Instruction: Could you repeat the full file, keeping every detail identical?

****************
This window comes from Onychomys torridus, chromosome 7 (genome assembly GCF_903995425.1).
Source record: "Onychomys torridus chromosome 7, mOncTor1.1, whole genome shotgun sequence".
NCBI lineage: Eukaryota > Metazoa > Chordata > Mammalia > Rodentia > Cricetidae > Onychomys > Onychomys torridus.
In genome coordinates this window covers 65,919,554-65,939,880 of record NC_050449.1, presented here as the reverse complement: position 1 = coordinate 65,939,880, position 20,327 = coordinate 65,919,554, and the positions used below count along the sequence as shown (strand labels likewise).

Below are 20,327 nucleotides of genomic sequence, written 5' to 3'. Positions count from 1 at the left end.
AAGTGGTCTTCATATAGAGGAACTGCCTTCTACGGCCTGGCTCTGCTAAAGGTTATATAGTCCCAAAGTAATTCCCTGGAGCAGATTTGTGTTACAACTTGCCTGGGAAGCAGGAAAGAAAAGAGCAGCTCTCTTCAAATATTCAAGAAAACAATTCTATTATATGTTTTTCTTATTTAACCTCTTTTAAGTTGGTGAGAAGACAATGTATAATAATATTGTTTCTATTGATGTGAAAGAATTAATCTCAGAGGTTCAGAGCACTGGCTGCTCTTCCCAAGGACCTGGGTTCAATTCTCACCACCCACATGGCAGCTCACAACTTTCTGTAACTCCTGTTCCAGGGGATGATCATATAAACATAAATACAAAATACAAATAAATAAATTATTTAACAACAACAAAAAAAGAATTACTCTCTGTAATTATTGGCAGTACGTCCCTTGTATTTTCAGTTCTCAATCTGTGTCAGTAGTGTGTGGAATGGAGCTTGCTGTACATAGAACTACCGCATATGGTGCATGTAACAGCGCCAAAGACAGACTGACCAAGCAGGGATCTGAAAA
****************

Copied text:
This window comes from Onychomys torridus, chromosome 7 (genome assembly GCF_903995425.1).
Source record: "Onychomys torridus chromosome 7, mOncTor1.1, whole genome shotgun sequence".
NCBI lineage: Eukaryota > Metazoa > Chordata > Mammalia > Rodentia > Cricetidae > Onychomys > Onychomys torridus.
In genome coordinates this window covers 65,919,554-65,939,880 of record NC_050449.1, presented here as the reverse complement: position 1 = coordinate 65,939,880, position 20,327 = coordinate 65,919,554, and the positions used below count along the sequence as shown (strand labels likewise).

Below are 20,327 nucleotides of genomic sequence, written 5' to 3'. Positions count from 1 at the left end.
AAGTGGTCTTCATATAGAGGAACTGCCTTCTACGGCCTGGCTCTGCTAAAGGTTATATAGTCCCAAAGTAATTCCCTGGAGCAGATTTGTGTTACAACTTGCCTGGGAAGCAGGAAAGAAAAGAGCAGCTCTCTTCAAATATTCAAGAAAACAATTCTATTATATGTTTTTCTTATTTAACCTCTTTTAAGTTGGTGAGAAGACAATGTATAATAATATTGTTTCTATTGATGTGAAAGAATTAATCTCAGAGGTTCAGAGCACTGGCTGCTCTTCCCAAGGACCTGGGTTCAATTCTCACCACCCACATGGCAGCTCACAACTTTCTGTAACTCCTGTTCCAGGGGATGATCATATAAACATAAATACAAAATACAAATAAATAAATTATTTAACAACAACAAAAAAAGAATTACTCTCTGTAATTATTGGCAGTACGTCCCTTGTATTTTCAGTTCTCAATCTGTGTCAGTAGTGTGTGGAATGGAGCTTGCTGTACATAGAACTACCGCATATGGTGCATGTAACAGCGCCAAAGACAGACTGACCAAGCAGGGATCTGAAAA